They let us into the reception before the guests got there, which was weird because in our eight years at AX we can't remember them ever doing that. We were a little disappointed to see that none of the voice actresses would be at the reception (the SOS Brigade was still doing their concert stuff, and Halko Momoi was getting ready for her secret concert for AX Idol), so we were at a loss as to where to sit. Somehow we ended up at Chiaki Ishikawa's table. She sat down with her entourage of Victor Entertainment people, and one of them asked the interpretor what series we were cosplaying. She asked us and we told them DN Angel, and I said to the man who had asked that we were the twins Risa and Riku, and he said, "I know." He then asked "Do you know Shunichi Miyamoto?" And I'm sure this wasn't my reaction at the time, but when I remember the question, my reaction is, "!!!!"
We told him we were fans, and that we have Miyamoto-kun's Anges album and that we listened to Boys' Angel. He was impressed that we could understand Japanese well enough for that, and I should have said we even sent an e-mail that was read on the air. But the point is Victor comes to AX at least every other year (this we know for a fact), and Shunichi Miyamoto works for them. And now they know he has at least two fans in America. So... will they bring him one year? They'd probably have to have him sing a few more anime themes first. I would have no problem with that.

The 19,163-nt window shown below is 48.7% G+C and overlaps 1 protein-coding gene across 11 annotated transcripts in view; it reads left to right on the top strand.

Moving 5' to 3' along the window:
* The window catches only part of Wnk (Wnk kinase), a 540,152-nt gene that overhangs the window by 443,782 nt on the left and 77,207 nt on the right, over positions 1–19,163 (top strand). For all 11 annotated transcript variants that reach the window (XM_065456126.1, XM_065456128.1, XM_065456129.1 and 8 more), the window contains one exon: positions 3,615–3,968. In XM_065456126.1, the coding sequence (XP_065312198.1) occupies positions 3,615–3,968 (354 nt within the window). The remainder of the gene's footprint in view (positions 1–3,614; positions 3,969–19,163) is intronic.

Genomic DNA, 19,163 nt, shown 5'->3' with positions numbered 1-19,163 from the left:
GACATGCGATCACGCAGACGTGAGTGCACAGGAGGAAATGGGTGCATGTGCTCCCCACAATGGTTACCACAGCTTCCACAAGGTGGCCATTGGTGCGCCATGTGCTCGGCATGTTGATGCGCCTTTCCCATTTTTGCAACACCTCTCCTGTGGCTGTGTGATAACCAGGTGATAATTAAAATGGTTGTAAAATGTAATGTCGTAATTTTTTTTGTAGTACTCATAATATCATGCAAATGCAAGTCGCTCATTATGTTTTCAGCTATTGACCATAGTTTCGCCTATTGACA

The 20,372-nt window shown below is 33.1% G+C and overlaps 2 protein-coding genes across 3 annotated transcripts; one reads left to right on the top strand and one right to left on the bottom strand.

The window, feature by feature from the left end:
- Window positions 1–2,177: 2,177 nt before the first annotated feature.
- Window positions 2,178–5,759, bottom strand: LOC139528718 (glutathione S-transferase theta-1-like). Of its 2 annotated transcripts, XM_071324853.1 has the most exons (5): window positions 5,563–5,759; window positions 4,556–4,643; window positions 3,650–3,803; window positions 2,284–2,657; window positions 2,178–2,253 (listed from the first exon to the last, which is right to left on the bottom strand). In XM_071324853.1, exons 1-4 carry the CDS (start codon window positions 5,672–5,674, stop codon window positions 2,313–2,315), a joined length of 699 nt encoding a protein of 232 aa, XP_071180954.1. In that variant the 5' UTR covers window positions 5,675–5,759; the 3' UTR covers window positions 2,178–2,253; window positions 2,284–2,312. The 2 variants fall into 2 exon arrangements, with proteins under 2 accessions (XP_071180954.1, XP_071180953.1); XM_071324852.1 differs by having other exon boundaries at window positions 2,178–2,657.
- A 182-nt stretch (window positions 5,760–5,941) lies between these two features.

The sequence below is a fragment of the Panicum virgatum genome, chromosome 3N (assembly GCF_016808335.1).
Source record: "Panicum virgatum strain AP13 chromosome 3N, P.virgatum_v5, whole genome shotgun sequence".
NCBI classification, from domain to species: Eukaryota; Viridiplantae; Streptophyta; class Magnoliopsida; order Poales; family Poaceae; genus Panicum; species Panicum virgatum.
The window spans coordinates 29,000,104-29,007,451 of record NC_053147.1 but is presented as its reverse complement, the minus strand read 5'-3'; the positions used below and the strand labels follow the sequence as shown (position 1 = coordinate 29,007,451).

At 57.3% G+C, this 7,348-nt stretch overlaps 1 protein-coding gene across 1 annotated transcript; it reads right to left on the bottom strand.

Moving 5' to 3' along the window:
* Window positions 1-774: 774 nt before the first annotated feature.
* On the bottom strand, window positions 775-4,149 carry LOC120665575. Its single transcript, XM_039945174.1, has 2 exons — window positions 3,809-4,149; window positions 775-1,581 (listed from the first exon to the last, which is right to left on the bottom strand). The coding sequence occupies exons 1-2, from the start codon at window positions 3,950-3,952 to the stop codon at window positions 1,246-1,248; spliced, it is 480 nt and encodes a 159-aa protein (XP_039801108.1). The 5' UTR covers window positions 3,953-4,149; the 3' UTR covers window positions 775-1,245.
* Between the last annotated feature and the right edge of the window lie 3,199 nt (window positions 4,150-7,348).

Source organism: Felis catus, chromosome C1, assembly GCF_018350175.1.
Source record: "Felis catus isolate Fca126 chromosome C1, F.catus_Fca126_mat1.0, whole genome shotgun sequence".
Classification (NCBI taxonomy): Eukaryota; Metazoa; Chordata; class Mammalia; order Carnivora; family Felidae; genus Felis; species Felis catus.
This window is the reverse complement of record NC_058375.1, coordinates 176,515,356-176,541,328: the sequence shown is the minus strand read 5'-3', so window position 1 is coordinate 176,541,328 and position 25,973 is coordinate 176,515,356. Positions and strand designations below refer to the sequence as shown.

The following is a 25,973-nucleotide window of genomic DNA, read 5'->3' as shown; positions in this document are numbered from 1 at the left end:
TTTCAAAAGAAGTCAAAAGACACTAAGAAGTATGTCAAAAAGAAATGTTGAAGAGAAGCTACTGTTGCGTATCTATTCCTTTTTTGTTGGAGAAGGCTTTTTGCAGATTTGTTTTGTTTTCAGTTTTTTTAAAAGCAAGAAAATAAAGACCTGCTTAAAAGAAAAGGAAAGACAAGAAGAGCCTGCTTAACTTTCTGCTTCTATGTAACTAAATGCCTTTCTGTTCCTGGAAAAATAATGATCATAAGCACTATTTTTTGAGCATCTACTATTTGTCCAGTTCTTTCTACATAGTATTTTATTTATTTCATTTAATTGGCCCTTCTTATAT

At Ishikawa-san's table it was kind of nice, because it was like we were all having a conversation. One guy kept talking about how American animation doesn't do any of this stuff they do in Japan, and I kept interrupting him because I disagreed, but it was very fun. But he was right that with American animation they'll usually have one theme song that they use forever and ever and ever, while in Japan they have different songs, and everybody cares who sings it and stuff. They should do that more in America. I guess first they'd have to make more Americans care about cartoons again.
After the first rotation, the tables... seemed to fill up quickly, but they actually didn't because the guy just went to each table individually telling them to rotate, so really we just got up before any of the other tables did. At any rate, the guest tables were full, so we sat down with Tenma and Yorihisa and tried to work out a time again. We didn't get very far, though, because I realized I needed some more of the amaaaazing crackers they had, and on my way, I ran into Translator Guy. He had his ukelele, as always, and (on Athena's suggestion) I said to him that we were wondering if he knew any songs we knew, because then he could play and we could have a sing-along. He immediately started playing Star Wars by Moosebutter.